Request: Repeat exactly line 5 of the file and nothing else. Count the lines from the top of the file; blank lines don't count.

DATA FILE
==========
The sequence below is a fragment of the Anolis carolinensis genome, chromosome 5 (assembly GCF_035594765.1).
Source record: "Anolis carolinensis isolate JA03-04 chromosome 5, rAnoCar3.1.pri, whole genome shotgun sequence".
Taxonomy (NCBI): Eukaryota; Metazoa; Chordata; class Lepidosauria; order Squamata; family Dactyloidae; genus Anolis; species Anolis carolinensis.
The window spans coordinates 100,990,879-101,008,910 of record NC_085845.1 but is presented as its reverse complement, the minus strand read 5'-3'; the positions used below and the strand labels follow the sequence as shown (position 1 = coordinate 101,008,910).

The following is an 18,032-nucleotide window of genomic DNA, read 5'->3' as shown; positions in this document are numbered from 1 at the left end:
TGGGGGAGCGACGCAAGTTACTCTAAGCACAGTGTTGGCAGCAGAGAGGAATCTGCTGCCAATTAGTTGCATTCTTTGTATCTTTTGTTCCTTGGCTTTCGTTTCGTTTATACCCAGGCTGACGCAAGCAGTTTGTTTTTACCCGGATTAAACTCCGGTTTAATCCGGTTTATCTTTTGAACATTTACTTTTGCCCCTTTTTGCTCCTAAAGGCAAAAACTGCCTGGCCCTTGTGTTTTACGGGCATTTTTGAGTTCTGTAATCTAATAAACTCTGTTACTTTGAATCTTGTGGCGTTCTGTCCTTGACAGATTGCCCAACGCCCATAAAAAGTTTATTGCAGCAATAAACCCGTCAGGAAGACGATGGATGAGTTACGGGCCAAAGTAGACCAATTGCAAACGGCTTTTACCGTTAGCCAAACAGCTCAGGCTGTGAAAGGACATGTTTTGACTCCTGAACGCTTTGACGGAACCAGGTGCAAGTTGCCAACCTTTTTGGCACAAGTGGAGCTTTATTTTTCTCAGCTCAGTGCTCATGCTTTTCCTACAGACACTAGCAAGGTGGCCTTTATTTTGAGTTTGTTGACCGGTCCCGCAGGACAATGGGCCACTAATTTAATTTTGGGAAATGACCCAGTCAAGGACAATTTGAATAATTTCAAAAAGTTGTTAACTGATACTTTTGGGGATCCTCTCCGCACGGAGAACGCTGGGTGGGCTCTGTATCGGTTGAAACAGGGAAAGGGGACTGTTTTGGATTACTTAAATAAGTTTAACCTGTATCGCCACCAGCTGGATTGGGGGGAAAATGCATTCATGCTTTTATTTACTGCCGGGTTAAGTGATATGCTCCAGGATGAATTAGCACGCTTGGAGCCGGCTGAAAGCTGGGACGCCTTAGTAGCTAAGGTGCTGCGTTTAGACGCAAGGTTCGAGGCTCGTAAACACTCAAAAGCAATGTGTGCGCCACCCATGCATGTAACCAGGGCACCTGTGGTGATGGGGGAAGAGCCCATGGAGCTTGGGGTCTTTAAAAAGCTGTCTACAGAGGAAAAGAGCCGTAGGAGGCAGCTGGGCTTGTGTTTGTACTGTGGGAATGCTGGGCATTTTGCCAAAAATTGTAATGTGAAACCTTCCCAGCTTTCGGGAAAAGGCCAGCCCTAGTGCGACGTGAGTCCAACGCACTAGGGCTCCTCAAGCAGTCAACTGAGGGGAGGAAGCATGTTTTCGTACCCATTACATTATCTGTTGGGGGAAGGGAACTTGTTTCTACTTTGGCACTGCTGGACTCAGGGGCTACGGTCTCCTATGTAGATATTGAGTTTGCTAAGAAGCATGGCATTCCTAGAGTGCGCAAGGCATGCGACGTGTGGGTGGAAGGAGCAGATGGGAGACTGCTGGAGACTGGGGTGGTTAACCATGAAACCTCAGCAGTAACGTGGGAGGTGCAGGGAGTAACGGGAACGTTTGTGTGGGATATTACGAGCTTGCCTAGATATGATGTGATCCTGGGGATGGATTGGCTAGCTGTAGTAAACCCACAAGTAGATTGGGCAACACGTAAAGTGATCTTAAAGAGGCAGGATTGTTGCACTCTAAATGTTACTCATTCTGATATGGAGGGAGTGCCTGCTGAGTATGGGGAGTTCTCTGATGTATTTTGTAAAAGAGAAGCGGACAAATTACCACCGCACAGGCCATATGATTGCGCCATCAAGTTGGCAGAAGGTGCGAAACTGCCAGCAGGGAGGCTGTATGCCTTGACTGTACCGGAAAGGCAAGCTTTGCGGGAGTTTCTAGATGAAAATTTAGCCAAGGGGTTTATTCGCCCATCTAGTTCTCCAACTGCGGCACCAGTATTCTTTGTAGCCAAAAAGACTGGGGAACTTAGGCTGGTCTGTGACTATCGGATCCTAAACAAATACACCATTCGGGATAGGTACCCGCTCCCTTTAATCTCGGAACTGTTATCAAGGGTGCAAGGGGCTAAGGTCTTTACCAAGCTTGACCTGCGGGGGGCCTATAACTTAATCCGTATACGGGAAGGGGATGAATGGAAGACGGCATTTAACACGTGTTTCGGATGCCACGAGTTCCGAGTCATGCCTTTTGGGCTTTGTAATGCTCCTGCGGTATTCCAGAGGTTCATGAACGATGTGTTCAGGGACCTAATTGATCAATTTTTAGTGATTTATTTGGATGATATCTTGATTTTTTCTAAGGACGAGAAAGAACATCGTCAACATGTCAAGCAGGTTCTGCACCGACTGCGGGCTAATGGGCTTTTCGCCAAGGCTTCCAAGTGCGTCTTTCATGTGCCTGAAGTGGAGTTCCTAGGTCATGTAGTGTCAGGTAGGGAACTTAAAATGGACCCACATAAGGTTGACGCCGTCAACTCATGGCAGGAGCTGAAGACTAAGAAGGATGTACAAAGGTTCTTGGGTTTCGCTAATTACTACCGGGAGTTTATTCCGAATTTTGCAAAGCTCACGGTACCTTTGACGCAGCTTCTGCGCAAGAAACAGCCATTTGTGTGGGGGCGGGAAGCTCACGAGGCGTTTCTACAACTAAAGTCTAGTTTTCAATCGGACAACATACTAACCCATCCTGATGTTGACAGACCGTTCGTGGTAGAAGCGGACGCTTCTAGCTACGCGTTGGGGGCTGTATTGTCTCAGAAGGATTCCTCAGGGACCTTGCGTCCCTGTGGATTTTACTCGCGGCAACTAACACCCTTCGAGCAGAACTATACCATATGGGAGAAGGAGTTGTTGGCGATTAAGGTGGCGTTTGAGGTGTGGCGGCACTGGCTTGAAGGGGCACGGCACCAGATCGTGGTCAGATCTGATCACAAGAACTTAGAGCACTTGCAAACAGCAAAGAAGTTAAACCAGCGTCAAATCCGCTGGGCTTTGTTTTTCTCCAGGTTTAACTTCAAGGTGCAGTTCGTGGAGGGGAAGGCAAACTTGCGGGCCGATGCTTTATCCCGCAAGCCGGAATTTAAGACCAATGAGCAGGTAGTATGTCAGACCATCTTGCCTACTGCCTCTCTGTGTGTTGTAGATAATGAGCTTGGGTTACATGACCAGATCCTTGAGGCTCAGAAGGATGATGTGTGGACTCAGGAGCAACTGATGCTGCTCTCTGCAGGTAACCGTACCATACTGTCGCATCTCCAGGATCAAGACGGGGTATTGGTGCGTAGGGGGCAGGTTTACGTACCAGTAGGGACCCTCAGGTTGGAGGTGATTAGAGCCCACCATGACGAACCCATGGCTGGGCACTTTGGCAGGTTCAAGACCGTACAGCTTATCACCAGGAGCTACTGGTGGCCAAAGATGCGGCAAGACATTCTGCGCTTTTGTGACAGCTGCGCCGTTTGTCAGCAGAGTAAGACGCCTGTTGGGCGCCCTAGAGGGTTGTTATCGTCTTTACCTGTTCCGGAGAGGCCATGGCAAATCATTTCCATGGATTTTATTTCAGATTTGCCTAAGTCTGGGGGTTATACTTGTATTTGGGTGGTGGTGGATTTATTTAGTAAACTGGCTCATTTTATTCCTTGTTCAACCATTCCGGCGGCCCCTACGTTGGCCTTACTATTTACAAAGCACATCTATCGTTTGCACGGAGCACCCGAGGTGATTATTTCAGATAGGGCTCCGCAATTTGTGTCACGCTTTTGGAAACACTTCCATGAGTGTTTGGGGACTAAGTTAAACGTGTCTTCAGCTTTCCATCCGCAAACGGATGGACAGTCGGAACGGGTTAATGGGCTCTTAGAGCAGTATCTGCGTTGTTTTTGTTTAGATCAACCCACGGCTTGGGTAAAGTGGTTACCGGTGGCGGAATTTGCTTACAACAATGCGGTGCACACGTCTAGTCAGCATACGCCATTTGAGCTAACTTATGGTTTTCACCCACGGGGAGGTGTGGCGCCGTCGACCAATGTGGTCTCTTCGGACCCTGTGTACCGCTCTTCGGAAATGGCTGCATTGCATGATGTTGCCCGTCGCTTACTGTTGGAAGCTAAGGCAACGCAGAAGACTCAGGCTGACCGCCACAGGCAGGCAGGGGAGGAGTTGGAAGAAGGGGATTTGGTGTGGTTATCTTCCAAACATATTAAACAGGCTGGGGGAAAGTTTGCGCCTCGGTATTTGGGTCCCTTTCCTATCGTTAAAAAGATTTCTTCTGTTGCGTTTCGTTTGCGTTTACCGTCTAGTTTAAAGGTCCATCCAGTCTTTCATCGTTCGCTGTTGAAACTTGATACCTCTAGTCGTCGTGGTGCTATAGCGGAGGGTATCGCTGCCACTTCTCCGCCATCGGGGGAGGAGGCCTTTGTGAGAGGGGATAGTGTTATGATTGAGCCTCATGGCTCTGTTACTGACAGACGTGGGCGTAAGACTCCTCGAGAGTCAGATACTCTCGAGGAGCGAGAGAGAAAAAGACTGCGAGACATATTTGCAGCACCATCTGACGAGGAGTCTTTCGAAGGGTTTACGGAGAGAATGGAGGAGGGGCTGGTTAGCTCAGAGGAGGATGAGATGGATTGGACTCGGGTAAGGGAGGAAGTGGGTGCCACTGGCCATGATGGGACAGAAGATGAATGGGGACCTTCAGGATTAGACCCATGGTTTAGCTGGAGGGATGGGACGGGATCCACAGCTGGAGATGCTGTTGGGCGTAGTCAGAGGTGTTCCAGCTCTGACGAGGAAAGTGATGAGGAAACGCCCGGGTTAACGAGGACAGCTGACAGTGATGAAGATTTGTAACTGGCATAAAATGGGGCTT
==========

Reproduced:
The following is an 18,032-nucleotide window of genomic DNA, read 5'->3' as shown; positions in this document are numbered from 1 at the left end: